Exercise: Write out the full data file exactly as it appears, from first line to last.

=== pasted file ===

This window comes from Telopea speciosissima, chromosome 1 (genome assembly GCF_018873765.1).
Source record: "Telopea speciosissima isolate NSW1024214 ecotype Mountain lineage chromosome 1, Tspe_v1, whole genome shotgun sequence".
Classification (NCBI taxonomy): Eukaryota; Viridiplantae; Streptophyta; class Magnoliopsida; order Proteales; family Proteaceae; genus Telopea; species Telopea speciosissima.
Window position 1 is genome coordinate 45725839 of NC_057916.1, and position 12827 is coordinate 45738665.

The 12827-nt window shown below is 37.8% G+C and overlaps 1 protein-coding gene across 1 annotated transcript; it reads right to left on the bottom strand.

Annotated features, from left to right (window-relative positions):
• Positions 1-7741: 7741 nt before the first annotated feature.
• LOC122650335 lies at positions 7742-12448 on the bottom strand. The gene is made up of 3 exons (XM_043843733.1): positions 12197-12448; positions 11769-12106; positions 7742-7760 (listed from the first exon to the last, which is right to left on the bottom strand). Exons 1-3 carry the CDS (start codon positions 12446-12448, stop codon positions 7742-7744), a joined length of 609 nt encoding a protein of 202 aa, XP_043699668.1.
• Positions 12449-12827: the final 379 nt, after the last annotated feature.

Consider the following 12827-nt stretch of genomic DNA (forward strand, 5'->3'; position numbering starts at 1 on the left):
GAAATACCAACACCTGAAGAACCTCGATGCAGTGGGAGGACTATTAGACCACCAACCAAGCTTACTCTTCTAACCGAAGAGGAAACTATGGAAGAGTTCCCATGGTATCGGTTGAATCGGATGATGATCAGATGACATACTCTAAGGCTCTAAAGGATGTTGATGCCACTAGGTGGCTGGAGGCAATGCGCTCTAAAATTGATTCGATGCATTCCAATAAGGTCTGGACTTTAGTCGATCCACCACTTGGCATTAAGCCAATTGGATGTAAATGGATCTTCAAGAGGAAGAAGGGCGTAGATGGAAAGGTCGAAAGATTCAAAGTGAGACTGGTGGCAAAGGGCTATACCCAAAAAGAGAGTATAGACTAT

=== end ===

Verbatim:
This window comes from Telopea speciosissima, chromosome 1 (genome assembly GCF_018873765.1).
Source record: "Telopea speciosissima isolate NSW1024214 ecotype Mountain lineage chromosome 1, Tspe_v1, whole genome shotgun sequence".
Classification (NCBI taxonomy): Eukaryota; Viridiplantae; Streptophyta; class Magnoliopsida; order Proteales; family Proteaceae; genus Telopea; species Telopea speciosissima.
Window position 1 is genome coordinate 45725839 of NC_057916.1, and position 12827 is coordinate 45738665.

The 12827-nt window shown below is 37.8% G+C and overlaps 1 protein-coding gene across 1 annotated transcript; it reads right to left on the bottom strand.

Annotated features, from left to right (window-relative positions):
• Positions 1-7741: 7741 nt before the first annotated feature.
• LOC122650335 lies at positions 7742-12448 on the bottom strand. The gene is made up of 3 exons (XM_043843733.1): positions 12197-12448; positions 11769-12106; positions 7742-7760 (listed from the first exon to the last, which is right to left on the bottom strand). Exons 1-3 carry the CDS (start codon positions 12446-12448, stop codon positions 7742-7744), a joined length of 609 nt encoding a protein of 202 aa, XP_043699668.1.
• Positions 12449-12827: the final 379 nt, after the last annotated feature.

Consider the following 12827-nt stretch of genomic DNA (forward strand, 5'->3'; position numbering starts at 1 on the left):
GAAATACCAACACCTGAAGAACCTCGATGCAGTGGGAGGACTATTAGACCACCAACCAAGCTTACTCTTCTAACCGAAGAGGAAACTATGGAAGAGTTCCCATGGTATCGGTTGAATCGGATGATGATCAGATGACATACTCTAAGGCTCTAAAGGATGTTGATGCCACTAGGTGGCTGGAGGCAATGCGCTCTAAAATTGATTCGATGCATTCCAATAAGGTCTGGACTTTAGTCGATCCACCACTTGGCATTAAGCCAATTGGATGTAAATGGATCTTCAAGAGGAAGAAGGGCGTAGATGGAAAGGTCGAAAGATTCAAAGTGAGACTGGTGGCAAAGGGCTATACCCAAAAAGAGAGTATAGACTAT